Analysts largely agree that Russia’s entry into the Syrian civil war on behalf of Syrian President Bashar al-Assad has not yet turned the tide of the war in Assad’s favour.
But in the nearly four months since Russia launched its air campaign there to bolster pro-Assad forces, Russia has slowly but surely “changed the slope of certain battlefields in favour of the regime.
That’s according to Jeff White, a defence fellow at The Washington Institute specializing in the military and security affairs of the Levant and Iran.
“Not dramatically, but perceptively,” White told Business Insider of the effect of Russian involvement..
“These include northern Latakia, Aleppo, perhaps eastern Homs and maybe Daraa, although Daraa is shakier,” White said. “The Russians have also allowed the regime to go on the offensive and to increase pressure on rebels generally, likely increasing attrition of rebel forces, commanders and equipment and making rebel logistics activity more difficult.”
Aleppo, Syria’s largest city and its main urban center in the north, is arguably the most strategically important frontline of the war. The city
is currently enveloped in a four-way battle among regime forces, rebel groups, the Islamic State and the Syrian Democratic Forces (SDF) — an alliance of Kurdish, Arab, Assyrian and Turkmen militias supported by the US.
— Aron Lund (@aronlund) January 8, 2016
Russia’s intervention in late September was followed by a regime offensive to recapture Aleppo from opposition forces, who control roughly half of the city’s eastern flank. The offensive did not result in any significant gains for the regime.
“The city is surrounded by Jabhat al-Nusra in the west and IS in the east,” Fabrice Balanche, an associate professor and research director at the University of Lyon 2, and visiting fellow at The Washington Institute, told Al-Monitor at the time. He was referring, respectively, to the Syrian Al-Qaeda affiliate and an alternate acronym for ISIS.
“The city is also located only 50 kilometers [31 miles] from Turkey, from which rebels receive substantial logistical support,” Balanche added. “One can hardly imagine that the Syrian army can retake Aleppo completely without control of the Turkish-Syrian border.”
Three months later, however, the regime is closer to controlling that area, owing to an intense Russian bombing campaign along the Turkish-Syrian border that began in late November after Turkey shot down a Russian warplane.
“Russian aircraft are multiplying their raids on the corridor and weakening the rebel defences, especially near the border crossing of Bab al-Salam, and losing this road would leave rebel units in the eastern districts almost completely surrounded by regime forces,” Balanche wrote for the Washington Institute last week.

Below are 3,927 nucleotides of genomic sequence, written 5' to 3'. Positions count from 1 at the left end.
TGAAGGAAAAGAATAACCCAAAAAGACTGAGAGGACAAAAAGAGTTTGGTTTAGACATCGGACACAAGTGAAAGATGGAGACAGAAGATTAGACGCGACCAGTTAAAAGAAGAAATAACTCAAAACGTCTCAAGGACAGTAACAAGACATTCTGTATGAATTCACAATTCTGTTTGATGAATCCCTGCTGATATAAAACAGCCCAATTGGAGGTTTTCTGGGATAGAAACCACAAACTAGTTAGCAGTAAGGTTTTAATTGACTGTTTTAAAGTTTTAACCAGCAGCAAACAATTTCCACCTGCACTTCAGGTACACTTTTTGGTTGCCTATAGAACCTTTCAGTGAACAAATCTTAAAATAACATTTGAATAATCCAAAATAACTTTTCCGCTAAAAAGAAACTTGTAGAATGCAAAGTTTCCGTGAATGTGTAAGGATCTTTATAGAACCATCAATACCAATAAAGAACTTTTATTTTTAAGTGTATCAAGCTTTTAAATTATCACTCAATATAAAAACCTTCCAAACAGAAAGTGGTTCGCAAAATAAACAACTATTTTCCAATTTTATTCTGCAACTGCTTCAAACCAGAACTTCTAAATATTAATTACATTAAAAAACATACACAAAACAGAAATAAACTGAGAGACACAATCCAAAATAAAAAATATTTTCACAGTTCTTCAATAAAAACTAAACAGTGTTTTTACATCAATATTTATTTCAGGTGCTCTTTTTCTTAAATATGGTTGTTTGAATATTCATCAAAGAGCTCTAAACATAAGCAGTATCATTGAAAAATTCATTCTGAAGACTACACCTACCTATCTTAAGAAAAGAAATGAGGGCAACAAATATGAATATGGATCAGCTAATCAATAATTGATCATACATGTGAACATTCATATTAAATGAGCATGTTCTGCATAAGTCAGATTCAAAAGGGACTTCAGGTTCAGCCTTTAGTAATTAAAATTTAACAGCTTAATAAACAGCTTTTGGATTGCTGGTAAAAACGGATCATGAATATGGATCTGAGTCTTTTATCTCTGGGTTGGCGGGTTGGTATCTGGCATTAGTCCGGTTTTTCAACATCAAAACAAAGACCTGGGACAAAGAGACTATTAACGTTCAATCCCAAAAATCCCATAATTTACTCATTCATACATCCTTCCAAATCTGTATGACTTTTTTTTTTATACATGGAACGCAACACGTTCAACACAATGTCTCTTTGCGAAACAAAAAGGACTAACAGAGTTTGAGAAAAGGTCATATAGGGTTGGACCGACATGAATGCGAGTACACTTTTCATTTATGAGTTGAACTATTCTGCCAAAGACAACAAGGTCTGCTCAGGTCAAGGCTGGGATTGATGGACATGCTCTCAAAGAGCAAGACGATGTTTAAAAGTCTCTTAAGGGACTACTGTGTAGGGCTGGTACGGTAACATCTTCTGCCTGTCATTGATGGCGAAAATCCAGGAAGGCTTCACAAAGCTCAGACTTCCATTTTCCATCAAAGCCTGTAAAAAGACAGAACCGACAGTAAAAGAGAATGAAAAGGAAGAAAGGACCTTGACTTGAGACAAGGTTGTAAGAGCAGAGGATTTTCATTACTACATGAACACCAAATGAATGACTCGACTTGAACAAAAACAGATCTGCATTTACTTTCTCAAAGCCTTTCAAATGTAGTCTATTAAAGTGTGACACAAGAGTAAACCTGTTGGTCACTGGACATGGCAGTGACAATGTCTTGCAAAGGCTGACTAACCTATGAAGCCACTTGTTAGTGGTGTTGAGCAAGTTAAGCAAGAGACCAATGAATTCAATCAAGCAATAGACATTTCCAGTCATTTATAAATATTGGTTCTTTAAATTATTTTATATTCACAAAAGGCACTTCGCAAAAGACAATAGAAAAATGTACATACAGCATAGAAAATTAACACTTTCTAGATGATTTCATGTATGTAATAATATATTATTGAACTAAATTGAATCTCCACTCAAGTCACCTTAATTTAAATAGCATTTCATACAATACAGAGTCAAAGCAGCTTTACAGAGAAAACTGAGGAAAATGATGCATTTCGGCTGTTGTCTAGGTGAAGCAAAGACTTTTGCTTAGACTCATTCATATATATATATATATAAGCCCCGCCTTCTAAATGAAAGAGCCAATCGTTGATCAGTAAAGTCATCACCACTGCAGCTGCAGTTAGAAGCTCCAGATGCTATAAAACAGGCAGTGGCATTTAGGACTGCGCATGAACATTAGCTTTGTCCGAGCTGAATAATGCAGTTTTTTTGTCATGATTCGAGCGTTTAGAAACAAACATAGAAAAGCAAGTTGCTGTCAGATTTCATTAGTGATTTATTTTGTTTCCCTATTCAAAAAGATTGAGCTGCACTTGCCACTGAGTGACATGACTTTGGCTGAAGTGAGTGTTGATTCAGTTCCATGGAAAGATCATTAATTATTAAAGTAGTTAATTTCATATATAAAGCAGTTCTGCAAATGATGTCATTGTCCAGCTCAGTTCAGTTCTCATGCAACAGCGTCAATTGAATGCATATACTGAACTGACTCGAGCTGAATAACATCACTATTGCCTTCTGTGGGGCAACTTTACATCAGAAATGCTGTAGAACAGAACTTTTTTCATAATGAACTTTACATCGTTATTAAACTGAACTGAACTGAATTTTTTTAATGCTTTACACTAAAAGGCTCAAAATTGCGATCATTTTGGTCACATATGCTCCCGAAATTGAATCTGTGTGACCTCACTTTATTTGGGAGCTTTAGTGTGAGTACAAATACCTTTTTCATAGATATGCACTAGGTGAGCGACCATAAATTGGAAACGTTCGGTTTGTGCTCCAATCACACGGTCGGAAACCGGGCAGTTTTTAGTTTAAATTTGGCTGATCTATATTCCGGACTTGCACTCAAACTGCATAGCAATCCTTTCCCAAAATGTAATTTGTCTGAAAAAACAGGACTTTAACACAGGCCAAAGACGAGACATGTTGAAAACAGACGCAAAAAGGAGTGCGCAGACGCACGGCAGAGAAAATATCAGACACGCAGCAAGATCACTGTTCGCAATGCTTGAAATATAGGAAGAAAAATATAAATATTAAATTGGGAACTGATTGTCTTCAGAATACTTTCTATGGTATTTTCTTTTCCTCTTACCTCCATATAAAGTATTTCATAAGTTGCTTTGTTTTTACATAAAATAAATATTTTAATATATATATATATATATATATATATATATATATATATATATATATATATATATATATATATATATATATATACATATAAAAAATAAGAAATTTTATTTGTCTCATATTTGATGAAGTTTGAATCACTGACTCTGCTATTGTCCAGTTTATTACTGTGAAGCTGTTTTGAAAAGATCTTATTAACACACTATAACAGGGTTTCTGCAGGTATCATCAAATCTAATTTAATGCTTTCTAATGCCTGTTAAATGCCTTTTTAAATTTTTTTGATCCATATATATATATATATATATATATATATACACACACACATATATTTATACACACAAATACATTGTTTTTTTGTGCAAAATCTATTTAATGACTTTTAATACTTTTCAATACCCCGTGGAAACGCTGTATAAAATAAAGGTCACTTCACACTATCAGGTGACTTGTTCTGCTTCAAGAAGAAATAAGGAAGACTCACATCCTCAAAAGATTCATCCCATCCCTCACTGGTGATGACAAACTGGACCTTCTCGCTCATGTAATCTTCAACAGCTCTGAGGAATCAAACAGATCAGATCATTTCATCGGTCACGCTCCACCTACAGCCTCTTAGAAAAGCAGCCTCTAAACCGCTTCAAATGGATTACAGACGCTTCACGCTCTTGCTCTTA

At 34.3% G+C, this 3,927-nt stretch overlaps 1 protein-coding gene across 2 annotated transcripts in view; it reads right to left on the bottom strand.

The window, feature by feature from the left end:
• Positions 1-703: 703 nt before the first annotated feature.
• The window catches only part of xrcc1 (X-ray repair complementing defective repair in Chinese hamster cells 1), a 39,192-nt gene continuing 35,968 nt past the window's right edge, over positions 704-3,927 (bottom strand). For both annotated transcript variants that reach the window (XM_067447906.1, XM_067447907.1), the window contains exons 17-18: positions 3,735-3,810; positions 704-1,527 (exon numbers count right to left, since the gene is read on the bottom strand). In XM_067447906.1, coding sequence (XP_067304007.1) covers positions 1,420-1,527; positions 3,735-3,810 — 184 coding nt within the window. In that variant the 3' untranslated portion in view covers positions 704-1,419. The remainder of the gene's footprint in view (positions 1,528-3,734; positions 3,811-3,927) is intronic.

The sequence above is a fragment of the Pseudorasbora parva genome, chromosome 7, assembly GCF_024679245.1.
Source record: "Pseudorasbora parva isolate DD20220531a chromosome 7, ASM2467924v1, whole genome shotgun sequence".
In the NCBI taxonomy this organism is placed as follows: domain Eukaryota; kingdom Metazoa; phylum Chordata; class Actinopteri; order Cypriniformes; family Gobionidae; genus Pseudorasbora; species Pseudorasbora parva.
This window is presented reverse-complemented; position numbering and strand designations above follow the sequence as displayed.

Indeed, the airstrikes have shifted the epicentre of the war toward a corridor north of Aleppo, through which Turkey smuggles aid and supplies to the rebel groups it supports. That aid, flowing through Azaz to the northern capital, has been all but cut off.
That development, combined with the steady tempo of Russian airstrikes in Aleppo province more broadly, have allowed regime forces to approach the city from the southeast and put substantial pressure on the rebel forces stationed there.
Indeed, in an analysis of the Azaz corridor’s strategic importance last month, Balanche wrote that Russia’s airstrikes in the area could allow the regime to “lock other Turkish crossing points between Bab al-Hawa and Jisr al-Shughour, effectively putting the entire province of Idlib in a net.”
White said, however, that it was too soon to say whether Russia’s intervention had definitively turned the tide of the war in Assad’s favour.
“The problem with tides is that they run both ways,” White said. “That has been the pattern of the Syrian war.”
Assad regime efforts to recapture Aleppo have ebbed and flowed over the past four years, depending on how much manpower the government could devote to retaking the northern capital.
It ebbed when the regime wanted to focus more of its efforts on regaining territory in the south, for example, around October. But Russia seems to be pulling its weight there, too: Russian airstrikes around the Syrian capital of Damascus killed one of the southern front’s most important rebel leaders, Zahran Alloush, on Christmas day.
A recent Financial Times article, moreover, highlighted how Russia’s growing role in the south may be shifting the balance against the rebels operating there. It’s
part of a larger strategy employed by Moscow and the regime, some experts say, to turn military victories into diplomatic leverage ahead of negotiations over Syria’s future.
The rebels, for the most part, have remained resolute in their demands. Opposition leaders told the UN Syria envoy Staffan de Mistura last week that they will only participate in talks if the regime stops bombing civilians, releases some detainees, and lifts blockades on rebel-held areas.
“Can the international community achieve the implementation of this pre-negotiation stage in the few remaining days? If it can, there is no problem,” Riyad Naasan Agha, a member of the opposition council, told Reuters on Saturday. “But I doubt they can.”
Russia and the regime, meanwhile, are likely reveling in the notion that some opposition groups will refuse to come to the table. Russia retains the ability to strike rebels that sit out of the talks — on the grounds that they are impeding the peace process.
“The regime is not going to compromise on talks,” Syria analyst Joshua Landis, head of the Center for Middle East Studies at the University of Oklahoma, told the Financial Times last week. “They now think they’re going to win on the battlefield, and that Russia is taking them to the finish line.”
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